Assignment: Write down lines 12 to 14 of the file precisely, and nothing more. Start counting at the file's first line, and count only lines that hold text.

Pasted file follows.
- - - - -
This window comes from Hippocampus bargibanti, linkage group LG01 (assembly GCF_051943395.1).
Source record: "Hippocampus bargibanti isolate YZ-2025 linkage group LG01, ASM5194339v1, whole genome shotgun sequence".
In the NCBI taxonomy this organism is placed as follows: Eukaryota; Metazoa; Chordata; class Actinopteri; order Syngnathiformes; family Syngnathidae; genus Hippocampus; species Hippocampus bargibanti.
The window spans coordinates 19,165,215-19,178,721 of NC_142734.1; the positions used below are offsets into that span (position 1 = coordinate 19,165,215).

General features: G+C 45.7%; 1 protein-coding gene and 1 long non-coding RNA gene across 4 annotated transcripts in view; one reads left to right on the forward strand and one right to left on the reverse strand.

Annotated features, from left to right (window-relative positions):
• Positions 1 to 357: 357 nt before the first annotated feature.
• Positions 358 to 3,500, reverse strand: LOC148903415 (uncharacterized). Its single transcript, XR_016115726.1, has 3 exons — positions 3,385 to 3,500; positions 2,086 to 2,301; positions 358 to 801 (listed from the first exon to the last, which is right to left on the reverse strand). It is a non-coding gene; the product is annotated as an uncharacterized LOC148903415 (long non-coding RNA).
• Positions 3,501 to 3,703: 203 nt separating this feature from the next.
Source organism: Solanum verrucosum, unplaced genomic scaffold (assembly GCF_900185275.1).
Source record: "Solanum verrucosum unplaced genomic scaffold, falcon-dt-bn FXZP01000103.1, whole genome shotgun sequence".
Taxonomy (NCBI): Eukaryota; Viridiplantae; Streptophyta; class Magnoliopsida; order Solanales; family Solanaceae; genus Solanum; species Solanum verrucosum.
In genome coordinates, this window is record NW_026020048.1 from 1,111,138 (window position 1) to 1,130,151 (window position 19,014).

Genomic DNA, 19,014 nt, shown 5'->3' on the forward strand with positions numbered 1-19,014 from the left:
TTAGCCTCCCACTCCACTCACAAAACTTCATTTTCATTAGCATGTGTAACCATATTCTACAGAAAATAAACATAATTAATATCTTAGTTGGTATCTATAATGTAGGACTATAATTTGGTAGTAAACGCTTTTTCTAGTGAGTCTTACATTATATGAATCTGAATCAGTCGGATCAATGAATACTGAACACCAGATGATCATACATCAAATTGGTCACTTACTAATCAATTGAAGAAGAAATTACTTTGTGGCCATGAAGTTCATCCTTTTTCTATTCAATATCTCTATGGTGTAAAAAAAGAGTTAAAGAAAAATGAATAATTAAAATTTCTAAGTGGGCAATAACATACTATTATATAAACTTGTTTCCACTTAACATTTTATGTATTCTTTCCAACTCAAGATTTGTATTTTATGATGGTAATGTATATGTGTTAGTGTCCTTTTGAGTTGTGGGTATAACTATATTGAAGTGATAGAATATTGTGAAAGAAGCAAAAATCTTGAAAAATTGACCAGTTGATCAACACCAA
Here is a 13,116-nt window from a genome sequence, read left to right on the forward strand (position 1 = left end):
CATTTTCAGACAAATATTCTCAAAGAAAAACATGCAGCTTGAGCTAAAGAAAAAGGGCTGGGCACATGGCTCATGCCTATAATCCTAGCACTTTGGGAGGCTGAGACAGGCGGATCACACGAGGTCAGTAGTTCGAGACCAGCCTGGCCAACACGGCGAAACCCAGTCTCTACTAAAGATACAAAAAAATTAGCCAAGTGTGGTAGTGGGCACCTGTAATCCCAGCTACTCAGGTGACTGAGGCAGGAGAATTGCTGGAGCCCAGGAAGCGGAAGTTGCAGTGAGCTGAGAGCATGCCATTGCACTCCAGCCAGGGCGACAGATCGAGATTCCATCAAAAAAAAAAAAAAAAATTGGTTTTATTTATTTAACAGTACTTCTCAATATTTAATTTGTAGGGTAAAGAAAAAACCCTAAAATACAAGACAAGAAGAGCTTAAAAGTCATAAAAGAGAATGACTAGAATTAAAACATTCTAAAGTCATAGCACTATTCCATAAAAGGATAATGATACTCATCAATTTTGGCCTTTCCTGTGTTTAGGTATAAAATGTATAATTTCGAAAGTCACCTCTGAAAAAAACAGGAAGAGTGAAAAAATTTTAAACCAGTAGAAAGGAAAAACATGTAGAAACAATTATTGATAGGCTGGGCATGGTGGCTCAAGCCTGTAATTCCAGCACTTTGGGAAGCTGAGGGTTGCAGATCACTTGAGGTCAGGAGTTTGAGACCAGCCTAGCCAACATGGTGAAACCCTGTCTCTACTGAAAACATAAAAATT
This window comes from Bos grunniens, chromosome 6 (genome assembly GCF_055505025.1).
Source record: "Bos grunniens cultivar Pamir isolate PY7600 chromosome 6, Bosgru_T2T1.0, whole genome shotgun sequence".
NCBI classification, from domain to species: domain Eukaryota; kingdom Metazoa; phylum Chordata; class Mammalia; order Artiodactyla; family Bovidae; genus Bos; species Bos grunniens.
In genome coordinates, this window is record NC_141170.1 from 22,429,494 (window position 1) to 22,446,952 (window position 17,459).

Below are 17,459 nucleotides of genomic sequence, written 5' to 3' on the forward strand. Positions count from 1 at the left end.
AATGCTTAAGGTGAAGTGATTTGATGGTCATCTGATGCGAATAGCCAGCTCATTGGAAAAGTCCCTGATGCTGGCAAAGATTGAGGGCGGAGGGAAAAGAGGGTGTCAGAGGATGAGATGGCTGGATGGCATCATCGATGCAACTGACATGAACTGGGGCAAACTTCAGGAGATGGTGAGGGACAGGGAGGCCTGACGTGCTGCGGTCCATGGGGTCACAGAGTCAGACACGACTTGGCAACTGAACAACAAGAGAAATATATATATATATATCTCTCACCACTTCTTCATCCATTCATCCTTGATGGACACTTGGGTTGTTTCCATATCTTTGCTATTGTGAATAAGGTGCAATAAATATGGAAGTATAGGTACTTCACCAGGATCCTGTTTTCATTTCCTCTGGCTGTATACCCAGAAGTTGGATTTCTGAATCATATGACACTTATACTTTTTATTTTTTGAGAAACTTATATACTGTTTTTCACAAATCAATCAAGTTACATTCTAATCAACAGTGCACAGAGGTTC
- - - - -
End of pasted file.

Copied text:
Taxonomy (NCBI): Eukaryota; Viridiplantae; Streptophyta; class Magnoliopsida; order Solanales; family Solanaceae; genus Solanum; species Solanum verrucosum.
In genome coordinates, this window is record NW_026020048.1 from 1,111,138 (window position 1) to 1,130,151 (window position 19,014).

Genomic DNA, 19,014 nt, shown 5'->3' on the forward strand with positions numbered 1-19,014 from the left: